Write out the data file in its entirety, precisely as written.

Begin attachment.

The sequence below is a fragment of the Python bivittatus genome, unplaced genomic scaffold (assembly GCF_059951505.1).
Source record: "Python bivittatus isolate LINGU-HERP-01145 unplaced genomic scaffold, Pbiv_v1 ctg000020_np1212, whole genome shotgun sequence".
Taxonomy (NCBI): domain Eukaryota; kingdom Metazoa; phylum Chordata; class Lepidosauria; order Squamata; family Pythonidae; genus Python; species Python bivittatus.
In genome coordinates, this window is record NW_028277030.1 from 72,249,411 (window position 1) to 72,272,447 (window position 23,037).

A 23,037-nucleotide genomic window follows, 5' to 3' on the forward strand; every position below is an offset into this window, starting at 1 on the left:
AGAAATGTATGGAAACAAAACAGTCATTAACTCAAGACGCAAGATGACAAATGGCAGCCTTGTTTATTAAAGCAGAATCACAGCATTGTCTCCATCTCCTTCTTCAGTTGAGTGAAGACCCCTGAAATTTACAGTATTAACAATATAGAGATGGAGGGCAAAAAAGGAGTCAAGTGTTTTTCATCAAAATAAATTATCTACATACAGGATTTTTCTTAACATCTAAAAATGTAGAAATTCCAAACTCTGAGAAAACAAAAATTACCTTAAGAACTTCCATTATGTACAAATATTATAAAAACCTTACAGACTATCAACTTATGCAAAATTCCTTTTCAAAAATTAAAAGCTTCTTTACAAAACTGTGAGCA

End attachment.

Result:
The sequence below is a fragment of the Python bivittatus genome, unplaced genomic scaffold (assembly GCF_059951505.1).
Source record: "Python bivittatus isolate LINGU-HERP-01145 unplaced genomic scaffold, Pbiv_v1 ctg000020_np1212, whole genome shotgun sequence".
Taxonomy (NCBI): domain Eukaryota; kingdom Metazoa; phylum Chordata; class Lepidosauria; order Squamata; family Pythonidae; genus Python; species Python bivittatus.
In genome coordinates, this window is record NW_028277030.1 from 72,249,411 (window position 1) to 72,272,447 (window position 23,037).

A 23,037-nucleotide genomic window follows, 5' to 3' on the forward strand; every position below is an offset into this window, starting at 1 on the left:
AGAAATGTATGGAAACAAAACAGTCATTAACTCAAGACGCAAGATGACAAATGGCAGCCTTGTTTATTAAAGCAGAATCACAGCATTGTCTCCATCTCCTTCTTCAGTTGAGTGAAGACCCCTGAAATTTACAGTATTAACAATATAGAGATGGAGGGCAAAAAAGGAGTCAAGTGTTTTTCATCAAAATAAATTATCTACATACAGGATTTTTCTTAACATCTAAAAATGTAGAAATTCCAAACTCTGAGAAAACAAAAATTACCTTAAGAACTTCCATTATGTACAAATATTATAAAAACCTTACAGACTATCAACTTATGCAAAATTCCTTTTCAAAAATTAAAAGCTTCTTTACAAAACTGTGAGCA